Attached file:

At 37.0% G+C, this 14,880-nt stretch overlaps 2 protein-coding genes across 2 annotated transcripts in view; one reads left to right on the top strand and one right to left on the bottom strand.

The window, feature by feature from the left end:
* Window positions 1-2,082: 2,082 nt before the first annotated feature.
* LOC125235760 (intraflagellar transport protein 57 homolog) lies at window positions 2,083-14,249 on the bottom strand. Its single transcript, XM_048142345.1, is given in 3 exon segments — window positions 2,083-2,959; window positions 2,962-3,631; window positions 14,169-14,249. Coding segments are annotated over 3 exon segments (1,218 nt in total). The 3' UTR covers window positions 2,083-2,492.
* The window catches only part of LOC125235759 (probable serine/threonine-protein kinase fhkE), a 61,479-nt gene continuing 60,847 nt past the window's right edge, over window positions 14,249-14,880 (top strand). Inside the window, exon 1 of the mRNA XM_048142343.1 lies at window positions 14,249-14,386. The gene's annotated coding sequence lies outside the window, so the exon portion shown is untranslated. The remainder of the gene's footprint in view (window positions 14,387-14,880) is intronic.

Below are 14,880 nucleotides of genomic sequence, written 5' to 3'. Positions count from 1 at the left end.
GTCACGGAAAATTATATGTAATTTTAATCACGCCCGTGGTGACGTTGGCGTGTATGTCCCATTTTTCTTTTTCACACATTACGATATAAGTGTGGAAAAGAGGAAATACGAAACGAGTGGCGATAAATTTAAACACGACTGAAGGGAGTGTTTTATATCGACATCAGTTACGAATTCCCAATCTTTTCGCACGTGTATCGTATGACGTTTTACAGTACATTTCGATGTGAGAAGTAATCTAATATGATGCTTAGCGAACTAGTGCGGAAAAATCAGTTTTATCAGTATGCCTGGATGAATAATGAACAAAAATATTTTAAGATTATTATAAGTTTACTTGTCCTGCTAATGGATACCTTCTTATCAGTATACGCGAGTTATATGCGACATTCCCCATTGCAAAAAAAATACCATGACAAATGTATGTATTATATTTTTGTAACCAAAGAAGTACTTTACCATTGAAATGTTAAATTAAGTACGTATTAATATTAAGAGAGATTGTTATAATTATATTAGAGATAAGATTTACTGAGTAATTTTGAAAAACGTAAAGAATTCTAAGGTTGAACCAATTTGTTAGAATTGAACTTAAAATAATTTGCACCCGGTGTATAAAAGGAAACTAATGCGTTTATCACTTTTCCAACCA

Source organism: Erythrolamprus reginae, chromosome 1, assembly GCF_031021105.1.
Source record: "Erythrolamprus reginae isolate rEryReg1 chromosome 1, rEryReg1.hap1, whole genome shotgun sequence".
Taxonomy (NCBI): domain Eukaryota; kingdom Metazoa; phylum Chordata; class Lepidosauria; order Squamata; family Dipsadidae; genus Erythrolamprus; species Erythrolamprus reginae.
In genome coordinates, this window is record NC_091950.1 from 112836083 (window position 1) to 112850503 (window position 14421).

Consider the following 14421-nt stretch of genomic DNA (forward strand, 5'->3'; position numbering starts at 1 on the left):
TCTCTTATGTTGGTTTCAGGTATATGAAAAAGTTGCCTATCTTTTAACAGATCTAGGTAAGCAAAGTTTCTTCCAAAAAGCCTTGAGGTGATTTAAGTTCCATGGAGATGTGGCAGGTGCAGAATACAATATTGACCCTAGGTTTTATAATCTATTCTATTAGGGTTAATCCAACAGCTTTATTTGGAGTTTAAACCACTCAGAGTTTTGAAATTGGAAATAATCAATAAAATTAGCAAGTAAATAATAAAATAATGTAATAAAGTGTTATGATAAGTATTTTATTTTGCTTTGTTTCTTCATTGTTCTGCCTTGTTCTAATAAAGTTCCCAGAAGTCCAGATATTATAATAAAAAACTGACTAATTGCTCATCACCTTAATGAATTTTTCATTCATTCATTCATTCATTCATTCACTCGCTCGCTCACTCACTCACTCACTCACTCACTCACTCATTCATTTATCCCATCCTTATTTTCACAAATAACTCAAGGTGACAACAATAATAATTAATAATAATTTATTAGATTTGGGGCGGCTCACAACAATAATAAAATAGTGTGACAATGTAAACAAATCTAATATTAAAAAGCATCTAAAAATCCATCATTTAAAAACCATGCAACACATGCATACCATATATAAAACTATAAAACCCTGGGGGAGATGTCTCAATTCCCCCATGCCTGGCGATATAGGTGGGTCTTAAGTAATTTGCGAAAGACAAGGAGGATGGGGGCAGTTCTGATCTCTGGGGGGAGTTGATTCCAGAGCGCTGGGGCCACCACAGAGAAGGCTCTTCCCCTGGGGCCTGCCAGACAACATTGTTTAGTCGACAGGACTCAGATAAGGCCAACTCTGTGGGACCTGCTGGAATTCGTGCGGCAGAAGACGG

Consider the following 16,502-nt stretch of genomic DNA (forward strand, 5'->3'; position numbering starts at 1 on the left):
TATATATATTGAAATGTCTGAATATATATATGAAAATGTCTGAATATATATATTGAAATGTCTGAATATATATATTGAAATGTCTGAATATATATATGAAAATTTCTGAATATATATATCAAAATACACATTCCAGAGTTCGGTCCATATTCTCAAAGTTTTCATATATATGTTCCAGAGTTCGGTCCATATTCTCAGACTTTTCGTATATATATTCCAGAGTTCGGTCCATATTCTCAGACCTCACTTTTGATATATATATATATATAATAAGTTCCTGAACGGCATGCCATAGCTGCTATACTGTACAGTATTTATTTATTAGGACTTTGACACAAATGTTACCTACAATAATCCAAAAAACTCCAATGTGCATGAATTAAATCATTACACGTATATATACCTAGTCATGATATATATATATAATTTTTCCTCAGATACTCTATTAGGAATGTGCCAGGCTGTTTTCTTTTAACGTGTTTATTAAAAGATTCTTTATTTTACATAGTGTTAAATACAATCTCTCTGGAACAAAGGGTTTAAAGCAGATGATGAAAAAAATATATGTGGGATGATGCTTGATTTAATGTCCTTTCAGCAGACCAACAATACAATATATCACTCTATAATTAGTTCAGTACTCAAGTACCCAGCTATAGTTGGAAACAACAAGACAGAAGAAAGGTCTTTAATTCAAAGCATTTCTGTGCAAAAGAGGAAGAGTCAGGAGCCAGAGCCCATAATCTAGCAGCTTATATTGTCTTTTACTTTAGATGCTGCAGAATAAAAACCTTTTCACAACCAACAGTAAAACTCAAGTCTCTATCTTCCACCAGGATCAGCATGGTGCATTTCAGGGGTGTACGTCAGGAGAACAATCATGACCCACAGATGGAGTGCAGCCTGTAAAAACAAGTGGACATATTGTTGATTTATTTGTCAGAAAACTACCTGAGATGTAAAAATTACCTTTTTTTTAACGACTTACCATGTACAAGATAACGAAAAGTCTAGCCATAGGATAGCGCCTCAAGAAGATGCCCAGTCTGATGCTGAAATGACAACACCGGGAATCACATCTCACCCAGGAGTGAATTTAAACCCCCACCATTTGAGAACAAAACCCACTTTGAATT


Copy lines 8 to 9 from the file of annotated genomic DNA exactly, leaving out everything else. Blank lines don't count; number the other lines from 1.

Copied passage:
Source organism: Erythrolamprus reginae, chromosome 1, assembly GCF_031021105.1.
Source record: "Erythrolamprus reginae isolate rEryReg1 chromosome 1, rEryReg1.hap1, whole genome shotgun sequence".